Once a Ferrara Wife...

By: Sarah Morgan


Laurel tried to breathe normally, but the prospect of facing his family was impossibly daunting. They all hated her, of course. And part of her understood that. From their point of view she was the English girl who’d given up on the marriage and that was unforgivable in the circles in which he moved. In Sicily marriages endured. Affairs, if they happened, were overlooked.

She had no idea what the rule book said for handling what had happened to them. No idea what the rules were for coping with the shocking loss of a pregnancy and a monumentally selfish husband.

The only thing that comforted her in the whole disastrous episode had been that Dani, generous extrovert Dani, had refused to judge her. And the downside of that acceptance was that she was here now, putting herself through hell for the only true friend she’d ever had.

‘I’ll do whatever people want me to do.’ It was a performance, she thought. If she had to smile, she’d smile. If she were expected to dance, she’d dance. The outside didn’t have to reflect the inside. She’d learned that as a child. She’d learned to bury her feelings deep, so deep that few ever saw them.

Her confidence that she could cope with the situation lasted until they drove through the entrance gates and she realised the driver was taking the private road towards the Aphrodite Villa. The jewel in the crown. Cristiano’s beachside bolt-hole, his personal retreat from the demands placed on him by his thriving business empire.

When they’d built the Resort they’d used part of the land to relocate their corporate headquarters and Laurel had never ceased to drool over his office, which exploited the stunning coastal position. Cristiano had qualified as a structural engineer and his talents in that area were visible in the innovative design features incorporated into his headquarters.

As would be expected, the walls of his office were glass. What was unexpected was the floor, also glass and stretching out over the water so that a visitor to his office could find himself distracted by shoals of colourful Mediterranean fish darting beneath their feet.

It was typical of Cristiano to merge the aesthetic with the functional and there were similar touches throughout his hotels.

‘I don’t see why an office has to be a boring box in the centre of a smog-choked city,’ he’d said when she’d gasped at her first sight of his office. ‘I like the sea. This way, if I’m stuck behind my desk, I can still enjoy it.’

It was that same breadth of vision that had made the company so successful. That, and his sophistication and appreciation for luxury. Her first glimpse of the Aphrodite Villa had made her jaw drop, but going there now drew a very different response from her.

The shock of it tore a hole in her composure. ‘Why are we going this way? I’m not staying here.’ It was too reminiscent of their wedding night, when she’d been so happy and full of optimism for the future.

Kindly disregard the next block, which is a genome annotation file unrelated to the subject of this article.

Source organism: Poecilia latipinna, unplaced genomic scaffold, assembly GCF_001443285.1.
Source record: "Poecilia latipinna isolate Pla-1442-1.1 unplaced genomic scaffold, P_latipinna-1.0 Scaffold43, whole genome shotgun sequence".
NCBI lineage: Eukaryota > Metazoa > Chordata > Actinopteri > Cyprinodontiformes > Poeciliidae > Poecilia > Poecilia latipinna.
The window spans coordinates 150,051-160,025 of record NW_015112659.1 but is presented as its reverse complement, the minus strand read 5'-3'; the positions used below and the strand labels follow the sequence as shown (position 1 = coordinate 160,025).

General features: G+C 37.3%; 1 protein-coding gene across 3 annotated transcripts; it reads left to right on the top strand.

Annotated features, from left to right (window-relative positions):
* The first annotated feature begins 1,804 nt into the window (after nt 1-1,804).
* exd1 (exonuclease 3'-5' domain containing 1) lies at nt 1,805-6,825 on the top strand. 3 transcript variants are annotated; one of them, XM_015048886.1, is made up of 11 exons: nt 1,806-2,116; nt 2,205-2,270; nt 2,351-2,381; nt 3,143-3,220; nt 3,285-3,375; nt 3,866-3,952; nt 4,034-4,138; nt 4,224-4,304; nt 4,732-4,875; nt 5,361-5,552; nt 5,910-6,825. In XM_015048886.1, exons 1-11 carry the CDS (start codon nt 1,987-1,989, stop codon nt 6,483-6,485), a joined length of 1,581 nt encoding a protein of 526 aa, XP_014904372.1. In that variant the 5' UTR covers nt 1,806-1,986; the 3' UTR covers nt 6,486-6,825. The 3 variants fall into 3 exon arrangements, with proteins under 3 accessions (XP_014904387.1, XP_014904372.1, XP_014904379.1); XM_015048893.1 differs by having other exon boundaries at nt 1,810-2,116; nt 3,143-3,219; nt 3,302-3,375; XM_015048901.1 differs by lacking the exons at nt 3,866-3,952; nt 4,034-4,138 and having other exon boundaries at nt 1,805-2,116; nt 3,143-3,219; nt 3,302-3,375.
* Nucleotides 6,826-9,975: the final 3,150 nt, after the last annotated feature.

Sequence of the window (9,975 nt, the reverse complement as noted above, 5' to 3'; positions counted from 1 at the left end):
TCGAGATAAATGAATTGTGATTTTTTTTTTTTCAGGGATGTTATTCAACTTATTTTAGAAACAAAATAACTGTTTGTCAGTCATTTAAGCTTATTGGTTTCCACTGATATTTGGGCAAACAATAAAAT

‘Why would you care where you sleep?’ His tone was hard and unsympathetic. ‘If what we shared was “just a wedding,” then presumably this was “just a honeymoon”, in which case the place holds no sentimental value. It’s just a bed.’

Laurel struggled to bring her breathing back to normal. She carried an asthma inhaler in her bag but there was no way she was going to use it in front of him unless she was half dead.

And now she was trapped. To admit how the place made her feel would be to reveal something she had no intention of ever revealing.

Not to admit it meant staying here.

‘It’s your premium property.’ Occasionally, she knew, he had been persuaded to loan it to honeymooning rock stars and actors. ‘Why waste it on me?’

‘It’s the only vacant bed in the place. Sleep in it and be grateful.’ His tone was so chilly and matter-of-fact that for a moment she truly believed that the villa held no significance for him whatsoever. For a man who owned five homes and spent his working life travelling the world, this was just another few hundred square metres of luxurious accommodation.

Or was it?

Was he doing this to punish her?

‘Well, at least it has a good internet connection.’ She kept her eyes ahead, refusing to let him access her secrets. She tried not to remember that gazing into his eyes had once been her favourite pastime. On more than one occasion she’d woken him just so that she could experience that incredible connection that happened whenever they looked at each other. With him, she’d discovered intimacy. But intimacy meant openness and openness meant vulnerability, as she’d learned to her cost.

He’d demanded that she trust him and gradually she’d yielded to that because he would accept nothing less. And then he had let her down so badly she doubted the bruises would ever heal.

‘You’re being treated as an honoured guest. We both know it’s more than you deserve. Let’s go.’ Without giving her the chance to argue further, he opened the door and sprang from the car with that same driven sense of purpose that characterised everything he did.

All he could focus on was the fact that she’d left him, Laurel thought numbly. It was all about his pride. Not about their relationship. He saw himself as the injured party.